The most important part of the decision may actually come from some dictum. The Court used this case as an opportunity to question the longstanding judicially created doctrine of 'manifest disregard of the law' as a ground for vacating arbitral awards. Hall Street had argued, and some lower courts have held, that the Court's dictum in Wilko v Swan, 346 US 427 (1953), that it may be possible for a court to overturn an award on the basis of 'manifest disregard of the law' provided an additional ground for vacatur beyond those in FAA, section 10. The Court rejected that argument by stating that it saw 'no reason to accord [Wilko] the significance that Hall Street urges'. The Court offered instead that 'manifest disregard' might have 'referred to the [section 10] grounds collectively' or that it 'may have been shorthand' for section 10(a)(3) or 10(a)(4), the subsections authorising vacatur when the arbitrators were 'guilty of misconduct' or 'exceeded their powers'.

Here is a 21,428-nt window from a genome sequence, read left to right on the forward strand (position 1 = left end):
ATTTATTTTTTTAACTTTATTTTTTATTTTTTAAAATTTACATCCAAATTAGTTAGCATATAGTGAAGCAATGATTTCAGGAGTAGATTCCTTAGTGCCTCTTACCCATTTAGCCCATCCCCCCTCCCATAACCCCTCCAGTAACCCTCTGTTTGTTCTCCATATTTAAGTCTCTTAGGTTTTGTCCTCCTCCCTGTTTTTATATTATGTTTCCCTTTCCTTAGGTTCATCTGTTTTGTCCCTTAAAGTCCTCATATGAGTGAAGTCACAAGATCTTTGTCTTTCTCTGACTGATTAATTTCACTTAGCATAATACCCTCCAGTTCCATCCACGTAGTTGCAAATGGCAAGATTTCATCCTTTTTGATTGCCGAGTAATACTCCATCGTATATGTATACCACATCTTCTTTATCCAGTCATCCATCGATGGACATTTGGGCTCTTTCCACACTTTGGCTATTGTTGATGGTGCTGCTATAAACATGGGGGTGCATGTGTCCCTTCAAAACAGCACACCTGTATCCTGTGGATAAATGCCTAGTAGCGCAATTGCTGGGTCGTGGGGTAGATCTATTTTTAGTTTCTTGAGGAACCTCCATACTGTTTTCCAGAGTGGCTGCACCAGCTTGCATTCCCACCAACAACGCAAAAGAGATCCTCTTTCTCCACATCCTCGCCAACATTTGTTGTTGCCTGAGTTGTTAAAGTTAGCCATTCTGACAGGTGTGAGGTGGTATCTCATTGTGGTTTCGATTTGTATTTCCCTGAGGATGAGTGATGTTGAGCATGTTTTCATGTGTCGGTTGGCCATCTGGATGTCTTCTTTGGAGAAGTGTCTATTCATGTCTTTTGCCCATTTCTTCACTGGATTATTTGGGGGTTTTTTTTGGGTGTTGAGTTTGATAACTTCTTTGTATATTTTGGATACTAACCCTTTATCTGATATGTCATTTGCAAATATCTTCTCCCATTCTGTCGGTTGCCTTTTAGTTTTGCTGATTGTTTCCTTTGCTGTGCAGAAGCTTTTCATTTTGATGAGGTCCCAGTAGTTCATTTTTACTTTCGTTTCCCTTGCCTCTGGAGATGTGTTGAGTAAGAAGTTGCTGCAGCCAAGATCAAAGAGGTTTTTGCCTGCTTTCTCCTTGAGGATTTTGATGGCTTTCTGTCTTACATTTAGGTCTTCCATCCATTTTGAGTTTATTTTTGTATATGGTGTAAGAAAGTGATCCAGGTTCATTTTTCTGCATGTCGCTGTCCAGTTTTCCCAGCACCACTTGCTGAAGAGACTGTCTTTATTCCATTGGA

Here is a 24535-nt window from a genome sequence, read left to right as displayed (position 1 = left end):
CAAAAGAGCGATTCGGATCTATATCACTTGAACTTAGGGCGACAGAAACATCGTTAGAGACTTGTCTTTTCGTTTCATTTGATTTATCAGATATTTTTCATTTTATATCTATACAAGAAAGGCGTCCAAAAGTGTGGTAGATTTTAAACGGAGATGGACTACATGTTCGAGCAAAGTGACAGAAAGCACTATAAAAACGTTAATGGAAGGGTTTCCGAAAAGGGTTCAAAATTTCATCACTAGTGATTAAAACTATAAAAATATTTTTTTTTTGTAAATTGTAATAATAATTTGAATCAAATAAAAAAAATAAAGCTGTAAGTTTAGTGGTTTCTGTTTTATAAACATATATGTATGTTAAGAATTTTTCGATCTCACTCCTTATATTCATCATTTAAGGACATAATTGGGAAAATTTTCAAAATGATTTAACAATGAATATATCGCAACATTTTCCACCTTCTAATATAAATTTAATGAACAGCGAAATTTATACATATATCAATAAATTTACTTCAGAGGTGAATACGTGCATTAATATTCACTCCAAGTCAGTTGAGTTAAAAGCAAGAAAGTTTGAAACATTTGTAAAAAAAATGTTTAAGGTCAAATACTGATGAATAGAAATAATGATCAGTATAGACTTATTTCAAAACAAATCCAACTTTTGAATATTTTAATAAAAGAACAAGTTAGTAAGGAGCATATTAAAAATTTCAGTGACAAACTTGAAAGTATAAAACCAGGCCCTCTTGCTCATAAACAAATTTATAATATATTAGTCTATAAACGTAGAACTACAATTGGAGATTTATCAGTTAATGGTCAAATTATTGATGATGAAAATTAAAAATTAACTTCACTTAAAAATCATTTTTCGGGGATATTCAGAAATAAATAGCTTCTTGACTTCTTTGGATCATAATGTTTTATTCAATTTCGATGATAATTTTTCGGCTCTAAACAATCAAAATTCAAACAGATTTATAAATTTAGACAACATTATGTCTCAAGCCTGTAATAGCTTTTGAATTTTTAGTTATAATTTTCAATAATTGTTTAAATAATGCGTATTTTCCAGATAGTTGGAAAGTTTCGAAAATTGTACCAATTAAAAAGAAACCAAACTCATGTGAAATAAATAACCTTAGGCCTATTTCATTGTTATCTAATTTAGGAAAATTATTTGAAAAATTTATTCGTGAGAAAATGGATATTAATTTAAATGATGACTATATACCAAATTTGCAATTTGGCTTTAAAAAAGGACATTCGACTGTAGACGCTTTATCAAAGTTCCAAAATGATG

This holding may have a far-reaching effect in limiting courts' review of arbitration awards. Lower courts, and perhaps the Supreme Court once again, will have to consider whether the doctrine of 'manifest disregard of the law' has any continued viability. In recent years, some American courts have used the doctrine more often to reverse awards, particularly in consumer and employment cases with which they had disagreed. In the Hall Street decision, however, the Supreme Court has made clear that the review of arbitration awards by courts is limited to those grounds specified in the FAA, and these grounds do not include 'manifest disregard'.